Job Expectations

There are a number of job expectations that can contribute dramatically to our levels of stress. The types of clients we serve, and the size of our caseload have already been noted. As they relate to job expectations, a few additional terms are worth noting here.
Role Ambiguity- In some cases one’s job duties and responsibilities are not entirely clear. Confusion about the different aspects of one’s job is called role ambiguity. If expectations are not clearly stated, supervisors can be expecting one thing while peers and colleagues are expecting something entirely different. This kind of role ambiguity can be very stressful. It is important to work towards clarifying one’s job roles as much as possible. Job role clarity can provide individuals with important structure. It can also provide people with a sense of what tasks they can say yes to and which ones they need to decline. This is very difficult to do when roles are not clearly defined.

Role Incongruity- Although somewhat like role ambiguity, role incongruity takes on a slightly different meaning. Role incongruity is the difference between what one believes needs to be done in a certain job and what one actually does. It is frequently an offshoot of role ambiguity. Without clearly defined job expectations, people may end up performing duties that run contrary to their beliefs and understanding about what they ought to be doing. Again, this can dramatically increase levels of stress. It is important to address role incongruity in the workplace.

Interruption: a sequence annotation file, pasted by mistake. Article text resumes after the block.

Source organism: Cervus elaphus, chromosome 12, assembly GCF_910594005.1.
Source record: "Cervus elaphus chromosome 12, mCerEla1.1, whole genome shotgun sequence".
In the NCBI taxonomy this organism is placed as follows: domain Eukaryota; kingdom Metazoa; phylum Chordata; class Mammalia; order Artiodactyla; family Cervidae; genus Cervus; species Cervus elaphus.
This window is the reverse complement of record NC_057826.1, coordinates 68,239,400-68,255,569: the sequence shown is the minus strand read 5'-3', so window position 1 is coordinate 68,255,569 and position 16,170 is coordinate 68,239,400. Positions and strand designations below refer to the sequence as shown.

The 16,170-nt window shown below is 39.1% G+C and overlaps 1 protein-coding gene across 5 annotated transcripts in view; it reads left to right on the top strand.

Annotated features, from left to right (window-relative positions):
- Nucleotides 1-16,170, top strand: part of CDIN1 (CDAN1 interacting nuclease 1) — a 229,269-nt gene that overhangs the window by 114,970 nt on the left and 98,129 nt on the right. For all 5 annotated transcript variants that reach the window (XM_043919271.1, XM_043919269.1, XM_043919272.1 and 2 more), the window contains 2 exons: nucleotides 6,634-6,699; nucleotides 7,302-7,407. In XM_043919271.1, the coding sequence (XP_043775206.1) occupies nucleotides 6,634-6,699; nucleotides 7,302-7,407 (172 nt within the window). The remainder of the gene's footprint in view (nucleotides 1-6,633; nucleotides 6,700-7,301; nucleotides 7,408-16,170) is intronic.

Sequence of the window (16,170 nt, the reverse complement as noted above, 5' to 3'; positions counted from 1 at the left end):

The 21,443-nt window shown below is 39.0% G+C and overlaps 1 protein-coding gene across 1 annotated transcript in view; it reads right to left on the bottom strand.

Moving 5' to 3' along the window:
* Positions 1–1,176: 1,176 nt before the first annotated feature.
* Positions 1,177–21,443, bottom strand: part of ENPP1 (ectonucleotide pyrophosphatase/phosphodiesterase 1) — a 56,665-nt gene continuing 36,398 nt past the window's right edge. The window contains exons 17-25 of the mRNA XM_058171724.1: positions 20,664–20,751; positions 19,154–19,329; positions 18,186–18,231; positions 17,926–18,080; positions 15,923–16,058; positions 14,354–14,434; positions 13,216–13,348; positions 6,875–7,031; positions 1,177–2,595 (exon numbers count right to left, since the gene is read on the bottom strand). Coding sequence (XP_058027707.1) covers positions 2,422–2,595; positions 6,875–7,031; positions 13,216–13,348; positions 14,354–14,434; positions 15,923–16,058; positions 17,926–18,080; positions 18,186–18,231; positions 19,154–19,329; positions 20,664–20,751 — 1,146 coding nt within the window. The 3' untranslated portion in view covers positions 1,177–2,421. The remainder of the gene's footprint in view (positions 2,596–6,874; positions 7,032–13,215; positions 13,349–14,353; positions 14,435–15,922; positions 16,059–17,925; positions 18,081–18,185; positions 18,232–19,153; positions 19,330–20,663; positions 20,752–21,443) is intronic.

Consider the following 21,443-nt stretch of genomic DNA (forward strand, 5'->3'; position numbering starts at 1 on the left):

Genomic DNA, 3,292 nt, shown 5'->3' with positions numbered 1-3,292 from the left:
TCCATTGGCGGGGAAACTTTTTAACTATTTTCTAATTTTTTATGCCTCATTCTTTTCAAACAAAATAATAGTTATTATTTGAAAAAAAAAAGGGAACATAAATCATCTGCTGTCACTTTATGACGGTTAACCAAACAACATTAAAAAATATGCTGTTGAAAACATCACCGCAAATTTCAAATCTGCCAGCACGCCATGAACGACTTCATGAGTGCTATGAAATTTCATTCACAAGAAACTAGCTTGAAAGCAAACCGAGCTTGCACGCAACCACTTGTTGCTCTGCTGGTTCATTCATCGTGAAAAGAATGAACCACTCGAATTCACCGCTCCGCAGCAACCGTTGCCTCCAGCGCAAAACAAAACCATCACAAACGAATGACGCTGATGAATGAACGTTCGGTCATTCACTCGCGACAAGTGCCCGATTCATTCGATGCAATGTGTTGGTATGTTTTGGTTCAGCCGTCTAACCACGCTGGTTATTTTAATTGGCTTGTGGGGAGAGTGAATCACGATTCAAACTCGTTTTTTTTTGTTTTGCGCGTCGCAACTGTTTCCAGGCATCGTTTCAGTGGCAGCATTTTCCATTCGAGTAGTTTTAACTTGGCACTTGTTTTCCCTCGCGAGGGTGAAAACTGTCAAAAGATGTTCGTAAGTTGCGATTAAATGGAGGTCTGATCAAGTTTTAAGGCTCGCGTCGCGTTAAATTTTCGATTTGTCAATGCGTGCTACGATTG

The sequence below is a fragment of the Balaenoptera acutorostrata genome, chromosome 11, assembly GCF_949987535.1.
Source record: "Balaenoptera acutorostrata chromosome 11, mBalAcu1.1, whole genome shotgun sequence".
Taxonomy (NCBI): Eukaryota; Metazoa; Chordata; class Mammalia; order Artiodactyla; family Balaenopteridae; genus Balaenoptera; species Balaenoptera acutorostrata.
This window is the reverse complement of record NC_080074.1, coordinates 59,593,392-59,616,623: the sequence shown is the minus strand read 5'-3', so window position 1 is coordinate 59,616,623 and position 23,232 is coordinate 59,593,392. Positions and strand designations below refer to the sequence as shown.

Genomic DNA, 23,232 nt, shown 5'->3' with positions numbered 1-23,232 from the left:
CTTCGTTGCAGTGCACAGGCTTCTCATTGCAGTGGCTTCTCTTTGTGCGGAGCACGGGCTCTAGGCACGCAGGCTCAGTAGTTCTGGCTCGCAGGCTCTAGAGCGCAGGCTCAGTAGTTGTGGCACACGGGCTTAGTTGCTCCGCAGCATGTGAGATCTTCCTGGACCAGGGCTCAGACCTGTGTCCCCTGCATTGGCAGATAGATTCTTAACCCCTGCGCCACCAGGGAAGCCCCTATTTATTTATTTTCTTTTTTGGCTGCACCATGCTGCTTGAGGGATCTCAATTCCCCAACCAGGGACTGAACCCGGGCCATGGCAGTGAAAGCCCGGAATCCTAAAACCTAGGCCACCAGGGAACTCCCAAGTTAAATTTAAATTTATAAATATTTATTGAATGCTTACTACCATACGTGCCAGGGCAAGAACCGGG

Role Conflict- Professionals frequently have to make decisions about what needs to be done on the job. Paperwork expectations sometimes fly in the face of direct client needs. Making difficult decisions about what needs to be done and when, deciding when one task takes priority over another is known as role conflict. While this is a part of any job, recognizing these dilemmas and finding ways to address them are important skills to develop. Increased stress can develop otherwise.

Task Overload- A final concern as it relates to job expectations is the idea of task overload. It is not at all uncommon for practitioners in different work settings to reach a point where they are completely overloaded with responsibilities. As responsibilities increase it can become increasingly difficult to complete anything. This can compromise the level of care that we provide for our clientele. It is important to develop ways to cope with task overload. Unless we find ways to recognize when the tasks have gotten too great, we will not be able to address this important aspect of work.